"Breaking it up by number of employees, with the phase-in two years, it'll keep it manageable on our side by not asking everybody to come into the system all at once," Metlen said. "We have plenty of time to improve the system and look for ways to improve it as we get to more unique circumstances."

Metlen said the Treasury wants to focus first on employers without any plan, because there are more than 600,000 employees working somewhere that doesn't offer any plan at all.

"When you start getting down to employers with only a couple employees, (we have to) make sure there's a way for them to do it that's extremely simply," Metlen said. "Employers who do everything manually do it all themselves. Those people with unique circumstances, we're saving for last so we have time to perfect how the program works."

Complications he's come across so far include part-time workers, or an employer whose plan doesn't start until age 21 but hires 18-year-olds.

"We've heard from folks there's cases where there's joint employment, say in the agriculture industry, there'll be an employee leasing company that will lease seasonal employees out to multiple farms," Metlen said. "In that case, you technically have two employees, one is the farm and one is the leasing company, so which one in this case would handle facilitating the program? Right now we've revisited that."

Metlen said they looked at many savings options to use for the plan, and based on the goals of the program chose a Roth IRA.

"This program is looking at what are some of the most common barriers that are keeping people from saving right now," Metlen said. "One of the main reasons people worry about putting their money in a retirement savings account, they're worried about what if something comes up and they really need that money? For us to have a way for people to get it without a tax penalty or early withdrawal is an important feature to help lower that particular barrier."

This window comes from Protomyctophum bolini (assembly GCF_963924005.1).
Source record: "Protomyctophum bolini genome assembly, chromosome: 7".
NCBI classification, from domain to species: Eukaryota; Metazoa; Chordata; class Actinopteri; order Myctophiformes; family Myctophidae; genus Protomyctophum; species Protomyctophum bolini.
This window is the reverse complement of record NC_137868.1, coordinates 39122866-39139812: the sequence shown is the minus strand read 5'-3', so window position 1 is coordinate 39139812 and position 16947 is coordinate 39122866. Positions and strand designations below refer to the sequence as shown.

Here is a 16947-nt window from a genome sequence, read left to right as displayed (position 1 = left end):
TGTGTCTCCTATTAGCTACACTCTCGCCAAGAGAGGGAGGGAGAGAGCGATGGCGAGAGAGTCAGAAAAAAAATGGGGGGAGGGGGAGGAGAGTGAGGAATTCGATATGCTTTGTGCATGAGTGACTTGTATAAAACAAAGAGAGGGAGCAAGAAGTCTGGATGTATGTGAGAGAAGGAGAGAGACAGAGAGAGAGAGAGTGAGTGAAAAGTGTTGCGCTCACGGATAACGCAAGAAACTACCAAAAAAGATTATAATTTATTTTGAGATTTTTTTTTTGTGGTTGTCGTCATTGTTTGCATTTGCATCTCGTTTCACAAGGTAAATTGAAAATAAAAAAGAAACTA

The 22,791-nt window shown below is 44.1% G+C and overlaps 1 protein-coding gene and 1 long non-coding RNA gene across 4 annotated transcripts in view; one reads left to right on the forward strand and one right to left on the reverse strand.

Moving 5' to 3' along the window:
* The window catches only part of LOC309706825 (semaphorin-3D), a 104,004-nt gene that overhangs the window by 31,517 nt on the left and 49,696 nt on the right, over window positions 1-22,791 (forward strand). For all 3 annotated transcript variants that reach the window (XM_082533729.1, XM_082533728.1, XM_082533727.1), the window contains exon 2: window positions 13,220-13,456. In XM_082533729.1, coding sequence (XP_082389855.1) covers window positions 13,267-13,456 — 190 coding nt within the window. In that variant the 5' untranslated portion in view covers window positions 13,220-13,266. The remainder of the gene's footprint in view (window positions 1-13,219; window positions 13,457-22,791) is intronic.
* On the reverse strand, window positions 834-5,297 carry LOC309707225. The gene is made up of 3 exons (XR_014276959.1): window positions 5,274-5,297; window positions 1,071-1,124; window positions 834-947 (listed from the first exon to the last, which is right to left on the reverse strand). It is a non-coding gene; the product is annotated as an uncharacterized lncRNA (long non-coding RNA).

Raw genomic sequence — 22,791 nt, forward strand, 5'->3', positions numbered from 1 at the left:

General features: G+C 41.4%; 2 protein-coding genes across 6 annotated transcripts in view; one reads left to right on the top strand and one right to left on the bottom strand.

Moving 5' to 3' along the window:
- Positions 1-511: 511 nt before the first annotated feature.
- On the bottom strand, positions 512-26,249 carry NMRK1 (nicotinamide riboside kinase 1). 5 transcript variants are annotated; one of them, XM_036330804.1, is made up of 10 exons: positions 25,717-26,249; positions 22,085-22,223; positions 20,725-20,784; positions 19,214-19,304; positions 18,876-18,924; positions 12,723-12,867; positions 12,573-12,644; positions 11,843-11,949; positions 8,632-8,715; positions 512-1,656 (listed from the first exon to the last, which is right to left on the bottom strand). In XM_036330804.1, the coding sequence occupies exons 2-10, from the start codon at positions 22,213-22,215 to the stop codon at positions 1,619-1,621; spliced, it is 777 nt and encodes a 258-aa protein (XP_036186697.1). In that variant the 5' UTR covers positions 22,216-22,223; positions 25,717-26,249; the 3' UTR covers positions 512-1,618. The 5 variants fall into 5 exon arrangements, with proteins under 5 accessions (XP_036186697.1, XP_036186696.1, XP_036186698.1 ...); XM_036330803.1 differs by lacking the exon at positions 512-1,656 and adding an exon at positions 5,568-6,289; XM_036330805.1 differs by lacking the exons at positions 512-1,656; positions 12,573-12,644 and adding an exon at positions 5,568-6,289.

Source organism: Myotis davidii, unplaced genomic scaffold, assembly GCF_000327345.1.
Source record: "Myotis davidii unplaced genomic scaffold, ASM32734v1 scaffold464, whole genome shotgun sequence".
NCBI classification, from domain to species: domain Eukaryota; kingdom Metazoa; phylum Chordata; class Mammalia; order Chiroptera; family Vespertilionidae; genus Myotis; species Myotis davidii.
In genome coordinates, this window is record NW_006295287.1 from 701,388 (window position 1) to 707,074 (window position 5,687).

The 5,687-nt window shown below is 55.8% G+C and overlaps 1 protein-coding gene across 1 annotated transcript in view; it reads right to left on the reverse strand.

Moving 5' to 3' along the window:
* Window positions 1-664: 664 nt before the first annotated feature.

It's also a way to transfer wealth, or pass on as inheritance. Metlen said in the future, the Treasury would like to add traditional IRAs as alternative options, but will start with the basic program.

Pilot programs

The benefit of the pilot program is making sure the employers and the Treasury understand as much as possible and can make the final program development a partnership.

"The first pilot is really to test the process to make sure it works the way we thought it was going to work," Metlen said. "We have all these learning processes based on how it works for other defining contribution plans, basing it on best practices we've seen here in the states and abroad."

The first pilot will be tested in July on a small set of employers who will be in close contact with the Treasury to walk them through the process.

"This will be our way of testing and making sure we actually have the results we want it to," Metlen said. "We'll watch to see where it works well and where it needs improvement, and help them through each step and then go back and improve those functions, features and pieces of the process they might have had trouble."

The second pilot will go live in October — without the hand-holding from the Treasury.

"Here's the program, here's everything you think you're going to need, go ahead and register and enroll your employees," Metlen said. "We shouldn't need to hold people's hands through it, they should be able to get through it on their own fairly simply because we tested this stuff out on a group."

There will still be tests and tech assistance to anyone who needs it, to iron out any trouble before going live statewide.

By Jules Rogers
Reporter